Manhasset (516) 365-6956
Do they know who you are? It’s the most frequent question asked of restaurant critics. Almost always the answer is “no.” Among the many precautions I take to prevent being given any special treatment while reviewing a restaurant are to make reservations in the name of the couple accompanying my wife and me, never placing a special off-the-menu order, always answering “how is everything?” by saying “fine,” whether it is or not, and paying with my wife’s credit card with her maiden name on it.
Having said all of that, I have a confession to make. Giorgio and Tony, the partners behind Stresa, a 22-year-old upscale Italian restaurant in Manhasset, know me. Over the years the Scholem family has celebrated birthdays and anniversaries there.
I am attracted to Stresa because it is just about everything a fine restaurant should be. The place operates like a well-oiled machine. Consistency is the hallmark of top-notch restaurants and at Stresa if you order a dish three times, it will always taste exactly the same. The tuxedoed waitstaff is impeccably trained, none of them will ever ask who gets a dish—they know. One waiter wanders the dining room doing nothing but filling water glasses. The owners check to make sure that every course at every table is as it should be; their inquiries are brief, but warm and sincere. They never fawn over patrons. The butter here is soft and ready to spread, not brick hard as it so often is elsewhere. And that butter can, and should, be spread on breadsticks that are thin, slim, exemplary specimens, not the usual thick, gross ones frequently encountered.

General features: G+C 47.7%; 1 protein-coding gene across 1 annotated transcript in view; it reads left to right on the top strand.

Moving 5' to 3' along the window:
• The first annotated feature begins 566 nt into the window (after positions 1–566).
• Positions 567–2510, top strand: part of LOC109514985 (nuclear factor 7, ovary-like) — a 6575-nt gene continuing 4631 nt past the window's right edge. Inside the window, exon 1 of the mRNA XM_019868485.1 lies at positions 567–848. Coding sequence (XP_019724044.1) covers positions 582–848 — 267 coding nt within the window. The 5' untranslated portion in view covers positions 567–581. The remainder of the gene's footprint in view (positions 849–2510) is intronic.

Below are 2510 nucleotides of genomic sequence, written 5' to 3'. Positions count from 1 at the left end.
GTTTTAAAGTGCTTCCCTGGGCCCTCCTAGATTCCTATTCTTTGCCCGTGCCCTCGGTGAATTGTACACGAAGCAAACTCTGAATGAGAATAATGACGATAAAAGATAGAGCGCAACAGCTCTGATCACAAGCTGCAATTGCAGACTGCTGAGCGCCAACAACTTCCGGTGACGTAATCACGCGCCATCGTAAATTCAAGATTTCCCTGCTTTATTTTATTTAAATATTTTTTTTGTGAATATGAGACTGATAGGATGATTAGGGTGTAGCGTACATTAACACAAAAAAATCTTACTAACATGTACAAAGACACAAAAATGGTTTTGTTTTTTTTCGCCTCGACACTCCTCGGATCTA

The two owners who vigilantly prowl the dining room watching over every detail are hands-on operators. Tony D’Arcangelo purchases and artistically arranges a massive ever-changing bouquet that’s a visual highlight of the restaurant and Giorgio Meriggi gets in at 7:30am and personally prepares all the desserts (the soufflés are the best on Long Island).
Stresa isn’t a trendy restaurant and most of the dishes on the menu are familiar to diners (beef carpaccio, bisque, spaghetti alla Norma, scaloppini of veal, scampi, Caesar salad, vegetable soup, etc.). Yet some dishes display creative twists. But everything traditional and non-traditional, solid and delicate, is knowingly cooked and served.
Typical was a meal we had late last year. Appetizers included: A large portion of sautéed wild mushrooms ($14); an absolutely perfect Caesar salad for two ($15); jumbo, tender pan-seared diver sea scallops with chick peas and chick pea purée ($15); and beef carpaccio festooned with chips of Parmesan ($15).
Among the main events were: A Fred Flintstone-sized, slightly chewy sautéed veal chop with wild mushrooms and Savoy cabbage; six plump shrimp scampi with a turret of puréed black beans and six soft baby artichokes ($33); sautéed veal scaloppini ($27) bathed in a tangy, citrusy white wine; and a sautéed filet of beef ($38) crowned with rich foie gras and napped in a luxuriant port wine sauce.
Two nine-dollar desserts, the chocolate cake and the lemon cake, lead the parade of sweets. While there may be better lemon cake (and Caesar salad) on Long Island, I haven’t tasted them.
Photos by Stephen Lang
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